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On evolutionary causes and evolutionary processes

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Abstract

In this essay I consider how biologists understand 'causation' and 'evolutionary process', drawing attention to some idiosyncrasies in the use of these terms. I suggest that research within the evolutionary sciences has been channeled in certain directions and not others by scientific conventions, many of which have now become counterproductive. These include the views (i) that evolutionary processes are restricted to those phenomena that directly change gene frequencies, (ii) that understanding the causes of both ecological change and ontogeny is beyond the remit of evolutionary biology, and (iii) that biological causation can be understood by a dichotomous proximate-ultimate distinction, with developmental processes perceived as solely relevant to proximate causation. I argue that the notion of evolutionary process needs to be broadened to accommodate phenomena such as developmental bias and niche construction that bias the course of evolution, but do not directly change gene frequencies, and that causation in biological systems is fundamentally reciprocal in nature.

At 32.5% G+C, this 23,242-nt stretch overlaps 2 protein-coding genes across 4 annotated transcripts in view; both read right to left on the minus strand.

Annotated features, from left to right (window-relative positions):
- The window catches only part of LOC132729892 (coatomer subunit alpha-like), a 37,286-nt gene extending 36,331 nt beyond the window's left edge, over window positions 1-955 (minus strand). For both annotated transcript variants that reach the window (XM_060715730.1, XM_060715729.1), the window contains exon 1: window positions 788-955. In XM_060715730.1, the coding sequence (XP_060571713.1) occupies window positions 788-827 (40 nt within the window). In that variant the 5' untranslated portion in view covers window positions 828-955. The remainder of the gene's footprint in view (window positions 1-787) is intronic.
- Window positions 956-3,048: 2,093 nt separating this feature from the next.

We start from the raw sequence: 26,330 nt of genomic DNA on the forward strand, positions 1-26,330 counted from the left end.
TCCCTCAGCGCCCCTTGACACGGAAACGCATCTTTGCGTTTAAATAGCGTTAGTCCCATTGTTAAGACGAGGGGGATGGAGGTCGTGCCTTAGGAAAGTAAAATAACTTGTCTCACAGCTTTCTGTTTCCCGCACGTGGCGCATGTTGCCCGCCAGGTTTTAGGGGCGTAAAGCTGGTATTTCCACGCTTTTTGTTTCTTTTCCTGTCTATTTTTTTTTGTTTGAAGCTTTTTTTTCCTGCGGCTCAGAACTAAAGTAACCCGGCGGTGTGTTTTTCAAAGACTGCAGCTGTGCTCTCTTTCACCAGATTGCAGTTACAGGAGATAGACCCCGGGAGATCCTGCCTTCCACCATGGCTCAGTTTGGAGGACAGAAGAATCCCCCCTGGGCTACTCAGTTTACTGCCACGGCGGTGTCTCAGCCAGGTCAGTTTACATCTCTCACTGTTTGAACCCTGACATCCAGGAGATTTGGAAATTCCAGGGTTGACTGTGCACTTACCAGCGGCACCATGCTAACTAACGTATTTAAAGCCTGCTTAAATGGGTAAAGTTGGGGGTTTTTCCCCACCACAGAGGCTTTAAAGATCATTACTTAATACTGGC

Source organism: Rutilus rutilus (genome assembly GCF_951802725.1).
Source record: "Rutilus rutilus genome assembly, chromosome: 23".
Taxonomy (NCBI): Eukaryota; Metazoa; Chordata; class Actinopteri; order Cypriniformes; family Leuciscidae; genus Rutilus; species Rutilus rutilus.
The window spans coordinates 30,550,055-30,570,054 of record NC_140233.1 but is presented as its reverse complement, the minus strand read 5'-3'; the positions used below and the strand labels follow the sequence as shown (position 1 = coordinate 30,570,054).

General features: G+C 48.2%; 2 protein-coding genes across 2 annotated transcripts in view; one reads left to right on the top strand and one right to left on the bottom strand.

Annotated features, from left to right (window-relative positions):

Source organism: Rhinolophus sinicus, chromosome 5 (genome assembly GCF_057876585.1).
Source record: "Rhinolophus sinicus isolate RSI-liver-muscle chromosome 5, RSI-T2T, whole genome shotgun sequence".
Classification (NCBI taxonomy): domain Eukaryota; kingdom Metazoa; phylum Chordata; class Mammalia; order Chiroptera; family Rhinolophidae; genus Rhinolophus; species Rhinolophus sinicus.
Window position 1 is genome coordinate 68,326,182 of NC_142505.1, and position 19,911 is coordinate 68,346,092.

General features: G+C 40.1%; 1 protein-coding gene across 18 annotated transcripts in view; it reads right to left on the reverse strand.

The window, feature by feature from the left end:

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Original languageEnglish
Pages (from-to)97-104
JournalBehavioural Processes
Volume117
Early online date13 Jun 2014
DOIs
Publication statusPublished - 1 Aug 2015

    Research areas

  • Causation, Developmental bias, Evolutionary process, Niche construction, Reciprocal causation

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